Personal Branding (or, Not Wearing PJs to Gelson’s)

Author: Admin User | February 14, 2012

I attended a networking event this morning and heard Jonathan Fitzgarrald, Chief Marketing Officer with Greenburg Glusker, give a presentation on personal branding. Mr. Fitzgarrald opened the presentation by showing us photos of people almost anyone would recognize: Oprah, Lindsay Lohan, “The Situation” from Jersey Shore, etc. He asked everyone, first, to blurt out the initial thought they had when they saw these pictures and, second, if that impression had changed over time. The group was unanimous in the words it used to describe these people: The celebrities clearly had personal brands. This exercise was designed to show that personal branding exists, and that the impressions we make on our clients, friends, co-workers, etc., create a reputation and make a difference.

One key part of Mr. Fitzgarrald’s presentation concerned likeability. Being likable, Mr. Fitzgerrald said, is one of the top factors that create your reputation and personal brand. I thought this was very interesting. We’re always trying to differentiate ourselves from the competition. Many of us focus on providing high-quality service, a personal touch, even alternative fee arrangements; being likable is not among the first five items on the list. Likeability comes down to being genuinely interested in what people are saying—listening more than you talk and really adding something to the conversation.I attended a networking event this morning and heard Jonathan Fitzgarrald, Chief Marketing Officer with Greenburg Glusker, give a presentation on personal branding. Mr. Fitzgarrald opened the presentation by showing us photos of people almost anyone would recognize: Oprah, Lindsay Lohan, “The Situation” from Jersey Shore, etc. He asked everyone, first, to blurt out the initial thought they had when they saw these pictures and, second, if that impression had changed over time. The group was unanimous in the words it used to describe these people: The celebrities clearly had personal brands. This exercise was designed to show that personal branding exists, and that the impressions we make on our clients, friends, co-workers, etc., create a reputation and make a difference.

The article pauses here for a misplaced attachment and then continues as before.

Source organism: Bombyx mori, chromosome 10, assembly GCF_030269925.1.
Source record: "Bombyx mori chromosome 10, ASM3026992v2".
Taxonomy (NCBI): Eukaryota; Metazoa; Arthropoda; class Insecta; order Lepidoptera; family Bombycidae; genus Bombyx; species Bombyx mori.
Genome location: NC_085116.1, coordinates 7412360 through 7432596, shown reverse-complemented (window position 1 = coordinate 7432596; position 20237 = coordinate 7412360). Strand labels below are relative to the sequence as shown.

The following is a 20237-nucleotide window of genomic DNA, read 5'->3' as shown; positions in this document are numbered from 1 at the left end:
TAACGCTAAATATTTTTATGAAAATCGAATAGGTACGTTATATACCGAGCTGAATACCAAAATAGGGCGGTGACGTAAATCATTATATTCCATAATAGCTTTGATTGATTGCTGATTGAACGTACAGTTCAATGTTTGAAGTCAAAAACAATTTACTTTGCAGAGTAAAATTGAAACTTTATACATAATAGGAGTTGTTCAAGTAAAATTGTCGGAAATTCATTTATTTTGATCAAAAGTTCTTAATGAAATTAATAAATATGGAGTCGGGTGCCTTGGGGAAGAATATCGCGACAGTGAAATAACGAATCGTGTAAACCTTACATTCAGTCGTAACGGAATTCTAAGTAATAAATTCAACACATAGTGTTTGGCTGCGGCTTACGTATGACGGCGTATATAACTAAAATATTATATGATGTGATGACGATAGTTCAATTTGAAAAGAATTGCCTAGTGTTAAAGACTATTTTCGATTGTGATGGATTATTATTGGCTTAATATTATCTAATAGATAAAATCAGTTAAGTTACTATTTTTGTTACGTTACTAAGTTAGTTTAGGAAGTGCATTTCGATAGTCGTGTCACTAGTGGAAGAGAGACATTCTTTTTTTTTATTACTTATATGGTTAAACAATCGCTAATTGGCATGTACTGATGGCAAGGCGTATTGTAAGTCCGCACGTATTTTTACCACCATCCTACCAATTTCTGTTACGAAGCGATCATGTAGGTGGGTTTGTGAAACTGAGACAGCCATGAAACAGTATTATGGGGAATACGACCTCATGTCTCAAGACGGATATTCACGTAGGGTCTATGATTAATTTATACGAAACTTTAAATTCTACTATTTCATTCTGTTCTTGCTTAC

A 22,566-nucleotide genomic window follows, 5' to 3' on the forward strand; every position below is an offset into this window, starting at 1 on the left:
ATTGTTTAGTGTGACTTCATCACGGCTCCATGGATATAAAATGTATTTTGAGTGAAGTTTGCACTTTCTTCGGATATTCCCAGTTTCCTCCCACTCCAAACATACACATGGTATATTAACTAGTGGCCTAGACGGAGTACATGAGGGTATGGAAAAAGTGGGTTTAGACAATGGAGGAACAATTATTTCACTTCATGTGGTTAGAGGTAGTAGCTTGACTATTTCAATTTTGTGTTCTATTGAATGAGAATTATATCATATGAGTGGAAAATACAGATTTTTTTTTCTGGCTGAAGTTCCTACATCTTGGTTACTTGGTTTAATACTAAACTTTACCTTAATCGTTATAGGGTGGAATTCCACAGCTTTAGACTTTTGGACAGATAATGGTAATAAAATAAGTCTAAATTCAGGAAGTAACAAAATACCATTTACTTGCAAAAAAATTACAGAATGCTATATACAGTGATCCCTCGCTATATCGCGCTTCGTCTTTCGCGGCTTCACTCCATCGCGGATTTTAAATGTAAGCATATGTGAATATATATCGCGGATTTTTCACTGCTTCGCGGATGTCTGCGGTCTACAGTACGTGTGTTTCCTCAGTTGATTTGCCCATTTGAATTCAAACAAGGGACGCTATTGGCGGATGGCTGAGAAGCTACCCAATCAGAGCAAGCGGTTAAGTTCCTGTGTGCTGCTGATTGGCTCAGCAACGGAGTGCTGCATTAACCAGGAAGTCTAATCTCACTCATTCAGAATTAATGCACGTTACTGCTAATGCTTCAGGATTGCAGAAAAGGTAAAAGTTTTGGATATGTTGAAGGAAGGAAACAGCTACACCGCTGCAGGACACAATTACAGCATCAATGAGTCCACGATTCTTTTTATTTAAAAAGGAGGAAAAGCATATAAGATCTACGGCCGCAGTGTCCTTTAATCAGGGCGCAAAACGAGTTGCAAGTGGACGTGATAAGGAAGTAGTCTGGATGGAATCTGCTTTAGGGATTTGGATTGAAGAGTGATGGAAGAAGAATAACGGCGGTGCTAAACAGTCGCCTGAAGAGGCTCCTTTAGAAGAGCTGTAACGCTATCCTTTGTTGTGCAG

Mr. Fitzgarrald closed with a personal story about how, when he and his five siblings would get too noisy while out to dinner with his parents, his dad would lean over and say, “People are watching.” The moral was that we should always bear in mind that “people are watching,” treating everybody (regardless of their professional stature) as if we were being judged on it. We should also behave consistently, Mr. Fitzgarrald said—dressing decently even to go grocery shopping, for example. What if you ran into a prospective client in your pajamas? Our behavior, even at the supermarket, plays into our personal brand.

What do you think of your personal brand?

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